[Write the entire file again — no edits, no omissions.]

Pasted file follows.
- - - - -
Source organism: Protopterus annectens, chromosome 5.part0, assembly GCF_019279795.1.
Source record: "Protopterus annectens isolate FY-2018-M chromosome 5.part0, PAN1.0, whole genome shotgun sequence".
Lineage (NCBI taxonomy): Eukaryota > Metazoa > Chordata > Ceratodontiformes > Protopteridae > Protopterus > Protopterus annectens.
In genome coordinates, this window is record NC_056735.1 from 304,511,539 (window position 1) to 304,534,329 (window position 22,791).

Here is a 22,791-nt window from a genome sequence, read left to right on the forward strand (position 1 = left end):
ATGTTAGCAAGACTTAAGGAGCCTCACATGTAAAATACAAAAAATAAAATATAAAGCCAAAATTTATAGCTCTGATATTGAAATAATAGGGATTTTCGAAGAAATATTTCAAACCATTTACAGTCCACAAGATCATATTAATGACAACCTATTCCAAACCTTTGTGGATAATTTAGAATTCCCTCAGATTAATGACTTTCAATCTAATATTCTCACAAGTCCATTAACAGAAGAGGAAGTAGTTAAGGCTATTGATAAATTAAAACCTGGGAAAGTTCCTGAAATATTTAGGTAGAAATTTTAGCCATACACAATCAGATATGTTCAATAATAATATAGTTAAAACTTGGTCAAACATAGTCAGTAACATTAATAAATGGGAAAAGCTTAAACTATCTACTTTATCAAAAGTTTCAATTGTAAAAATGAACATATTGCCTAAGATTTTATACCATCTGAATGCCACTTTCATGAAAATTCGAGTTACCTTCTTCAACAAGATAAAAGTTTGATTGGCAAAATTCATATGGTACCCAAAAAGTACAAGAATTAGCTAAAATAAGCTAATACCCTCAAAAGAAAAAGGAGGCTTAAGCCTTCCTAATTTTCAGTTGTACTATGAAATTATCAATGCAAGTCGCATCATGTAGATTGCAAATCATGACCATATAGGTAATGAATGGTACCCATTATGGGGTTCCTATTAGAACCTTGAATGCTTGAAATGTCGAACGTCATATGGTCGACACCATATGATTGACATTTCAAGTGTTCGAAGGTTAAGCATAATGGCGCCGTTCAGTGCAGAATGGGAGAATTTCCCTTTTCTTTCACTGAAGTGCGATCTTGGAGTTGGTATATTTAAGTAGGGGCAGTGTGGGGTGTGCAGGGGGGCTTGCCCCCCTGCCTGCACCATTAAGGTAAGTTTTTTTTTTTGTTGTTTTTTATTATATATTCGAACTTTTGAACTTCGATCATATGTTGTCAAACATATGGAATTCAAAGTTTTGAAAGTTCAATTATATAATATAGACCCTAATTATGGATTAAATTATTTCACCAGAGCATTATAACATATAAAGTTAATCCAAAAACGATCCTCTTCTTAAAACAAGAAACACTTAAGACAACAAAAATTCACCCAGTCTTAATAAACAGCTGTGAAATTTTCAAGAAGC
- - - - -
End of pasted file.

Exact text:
Source organism: Protopterus annectens, chromosome 5.part0, assembly GCF_019279795.1.
Source record: "Protopterus annectens isolate FY-2018-M chromosome 5.part0, PAN1.0, whole genome shotgun sequence".
Lineage (NCBI taxonomy): Eukaryota > Metazoa > Chordata > Ceratodontiformes > Protopteridae > Protopterus > Protopterus annectens.
In genome coordinates, this window is record NC_056735.1 from 304,511,539 (window position 1) to 304,534,329 (window position 22,791).

Here is a 22,791-nt window from a genome sequence, read left to right on the forward strand (position 1 = left end):
ATGTTAGCAAGACTTAAGGAGCCTCACATGTAAAATACAAAAAATAAAATATAAAGCCAAAATTTATAGCTCTGATATTGAAATAATAGGGATTTTCGAAGAAATATTTCAAACCATTTACAGTCCACAAGATCATATTAATGACAACCTATTCCAAACCTTTGTGGATAATTTAGAATTCCCTCAGATTAATGACTTTCAATCTAATATTCTCACAAGTCCATTAACAGAAGAGGAAGTAGTTAAGGCTATTGATAAATTAAAACCTGGGAAAGTTCCTGAAATATTTAGGTAGAAATTTTAGCCATACACAATCAGATATGTTCAATAATAATATAGTTAAAACTTGGTCAAACATAGTCAGTAACATTAATAAATGGGAAAAGCTTAAACTATCTACTTTATCAAAAGTTTCAATTGTAAAAATGAACATATTGCCTAAGATTTTATACCATCTGAATGCCACTTTCATGAAAATTCGAGTTACCTTCTTCAACAAGATAAAAGTTTGATTGGCAAAATTCATATGGTACCCAAAAAGTACAAGAATTAGCTAAAATAAGCTAATACCCTCAAAAGAAAAAGGAGGCTTAAGCCTTCCTAATTTTCAGTTGTACTATGAAATTATCAATGCAAGTCGCATCATGTAGATTGCAAATCATGACCATATAGGTAATGAATGGTACCCATTATGGGGTTCCTATTAGAACCTTGAATGCTTGAAATGTCGAACGTCATATGGTCGACACCATATGATTGACATTTCAAGTGTTCGAAGGTTAAGCATAATGGCGCCGTTCAGTGCAGAATGGGAGAATTTCCCTTTTCTTTCACTGAAGTGCGATCTTGGAGTTGGTATATTTAAGTAGGGGCAGTGTGGGGTGTGCAGGGGGGCTTGCCCCCCTGCCTGCACCATTAAGGTAAGTTTTTTTTTTTGTTGTTTTTTATTATATATTCGAACTTTTGAACTTCGATCATATGTTGTCAAACATATGGAATTCAAAGTTTTGAAAGTTCAATTATATAATATAGACCCTAATTATGGATTAAATTATTTCACCAGAGCATTATAACATATAAAGTTAATCCAAAAACGATCCTCTTCTTAAAACAAGAAACACTTAAGACAACAAAAATTCACCCAGTCTTAATAAACAGCTGTGAAATTTTCAAGAAGC